If your in digital marketing or if your business has an online presence of any scale, the data privacy events that are carrying on to the present day should be a wake up call.
There’s, of course, Facebook who closed out 2018 with YET another privacy scandal, this time around involving the collection of private customer data through apps. In a nutshell, their partners sent customer data they collected without the consent of users to the social media giant, which Facebook then stored.
At the same time, Google’s Ceo Sundar Pichai faced Congressional hearings about different privacy issues, facing a BARRAGE of questions about the use of social media platforms, foreign influence and how Silicon Valley execs are tackling such influence.
The implications of these hearings and scandals for the digital marketing industry and online businesses are far-reaching – for one, consumers have a greater understanding of privacy issues, which increases the need for tighter privacy controls and more transparency in how companies handle data.
But with all this commotion in data privacy – how can you as a startup, a blog operator, an e-commerce player or marketing professional adapt in ways that keep you competitive? And most importantly, in ways that don’t result in the same turmoil as Facebook?
Read further as we’ve detailed 4 VERY crucial steps to take.
What are the Facebook Privacy Scandal and Google Hearings?
The latest Facebook privacy scandal is just one in a long string of blows against the company in the last year. In April 2018 it was revealed that Cambridge Analytica, a political consulting firm, had been harvesting Facebook user data without user permission, and using it for political purposes. Then, Facebook was discovered to be sharing user data with other large companies without user permission, such as Microsoft, Netflix and Spotify.
Now in 2019, Facebook’s mobile software development kit (SDK) was collecting user data through the apps it was used to develop.
At the same time, the Senate Select Committee on Intelligence has been examining the impact of foreign influence on social media platforms in the US, including Google, Twitter, and Facebook.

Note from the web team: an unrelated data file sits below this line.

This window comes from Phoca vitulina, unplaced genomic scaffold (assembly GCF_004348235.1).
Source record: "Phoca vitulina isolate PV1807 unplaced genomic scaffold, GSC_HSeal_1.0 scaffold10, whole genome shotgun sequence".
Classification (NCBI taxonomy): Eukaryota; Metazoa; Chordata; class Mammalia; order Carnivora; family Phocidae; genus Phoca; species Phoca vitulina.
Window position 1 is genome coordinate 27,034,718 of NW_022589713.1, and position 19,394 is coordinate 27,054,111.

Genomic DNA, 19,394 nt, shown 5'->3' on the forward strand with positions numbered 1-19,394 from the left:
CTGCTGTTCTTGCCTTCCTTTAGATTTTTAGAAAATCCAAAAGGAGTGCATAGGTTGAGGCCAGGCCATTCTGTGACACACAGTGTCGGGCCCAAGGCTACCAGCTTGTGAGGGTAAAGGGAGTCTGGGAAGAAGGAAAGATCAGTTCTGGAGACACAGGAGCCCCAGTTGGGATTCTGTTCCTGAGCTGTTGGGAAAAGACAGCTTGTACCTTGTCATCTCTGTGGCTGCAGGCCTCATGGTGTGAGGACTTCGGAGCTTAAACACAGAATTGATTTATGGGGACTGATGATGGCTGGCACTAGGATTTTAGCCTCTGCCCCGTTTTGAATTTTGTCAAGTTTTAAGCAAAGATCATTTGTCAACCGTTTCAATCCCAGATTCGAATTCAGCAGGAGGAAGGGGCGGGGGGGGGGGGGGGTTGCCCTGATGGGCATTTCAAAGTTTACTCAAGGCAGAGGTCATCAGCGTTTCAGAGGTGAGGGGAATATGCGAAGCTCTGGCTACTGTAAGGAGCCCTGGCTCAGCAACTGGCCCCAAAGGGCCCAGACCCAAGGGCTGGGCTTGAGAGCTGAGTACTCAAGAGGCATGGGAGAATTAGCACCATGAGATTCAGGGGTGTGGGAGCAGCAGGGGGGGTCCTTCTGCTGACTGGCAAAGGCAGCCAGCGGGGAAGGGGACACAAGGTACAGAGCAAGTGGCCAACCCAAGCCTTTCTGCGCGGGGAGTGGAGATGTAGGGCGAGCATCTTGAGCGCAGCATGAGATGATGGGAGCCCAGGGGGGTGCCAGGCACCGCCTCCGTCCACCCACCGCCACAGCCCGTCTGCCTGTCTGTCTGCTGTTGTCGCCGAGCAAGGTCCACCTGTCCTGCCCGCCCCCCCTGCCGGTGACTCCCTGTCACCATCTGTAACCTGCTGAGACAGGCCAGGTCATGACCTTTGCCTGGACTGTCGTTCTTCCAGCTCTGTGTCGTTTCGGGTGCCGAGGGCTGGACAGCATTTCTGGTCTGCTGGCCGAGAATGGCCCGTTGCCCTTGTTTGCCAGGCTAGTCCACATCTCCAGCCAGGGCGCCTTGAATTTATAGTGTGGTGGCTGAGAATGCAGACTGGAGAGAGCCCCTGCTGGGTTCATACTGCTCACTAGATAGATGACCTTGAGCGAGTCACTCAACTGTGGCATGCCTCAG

Pichai testified in front of the Committee, and discussed issues such as the security bugs which revealed the private profile information of Google Plus users, resulting in the company shutting down the social network.
What They Mean and 4 Ways of How You Can Adapt
Privacy issues in relation to Facebook and Google will put consumers on alert, as many people begin to realize that their private data is not being protected or well taken care of. Digital marketers will need to adapt to these changes in the industry – here’s how you can stay ahead.
1. Marketer’s Need to be Informed Around Greater Privacy Issues
First, marketers will have to take greater care around privacy issues in general, and will need to make sure that they have a solid understanding of privacy laws and practices. For example, in Europe the General Data Protection Regulation (GDPR) has recently come into force, and this law requires more comprehensive privacy policies to be used by companies and those dealing with personal user data.
2. Marketers Will Have to Diversify
Marketers may also have to adapt by shifting towards the use of platforms that are seen as more reputable, such as moving marketing campaigns away from Facebook. These scandals don’t seem to have affected too many marketing campaigns just yet, especially with larger brands who have already established customer trust and goodwill.
If you continue using Facebook for campaign purposes, you may need to be more aware of Facebook updating its rules on customer data use, and how this affects your campaigns as things develop. Regardless, it’s good practice to diversify marketing channels and consider other approaches, as this may allow you to be a step ahead of the pack in the event that consumers begin moving away from Facebook.
3. Marketers Will Have to Be More Open
Finally, digital marketers should be more open with consumers about their data collection and the data they use, where they obtain it from, and what they use it for. With increased customer apprehension about privacy issues, greater transparency from marketers and platforms can help to rebuild customer trust.
A Virent survey shows that of the more than 24,000 consumers surveyed, 80% said that people like services that are personalized to their needs. But consumers are wary of the way their private information is stored by businesses.
Transparency is the new marketing gold. And there’s a case to be made for using technology and analytics to better understand user behaviour, but without being intrusive and crossing the line.
4. Marketers Will Have to Create New Incentives
Stricter privacy laws also mean that marketers will need to incentivize consumers to share their data. What does this look like? Consider incentivizing individuals to provide you with more information by giving them rewards and/or benefits in return.
Make a customer feel comfortable about handing over their date of birth and phone number by providing tools that easily allows them to edit their privacy settings, in conjunction with these incentives, which might include discounts, free shipping, reward points, or limited-time offers.
Avoiding Your Own Facebook Privacy Scandal
The Facebook data privacy breaches and the Google congressional hearings will definitely come with impacts for digital marketers and the work they do, but most of the complications can be alleviated with careful planning.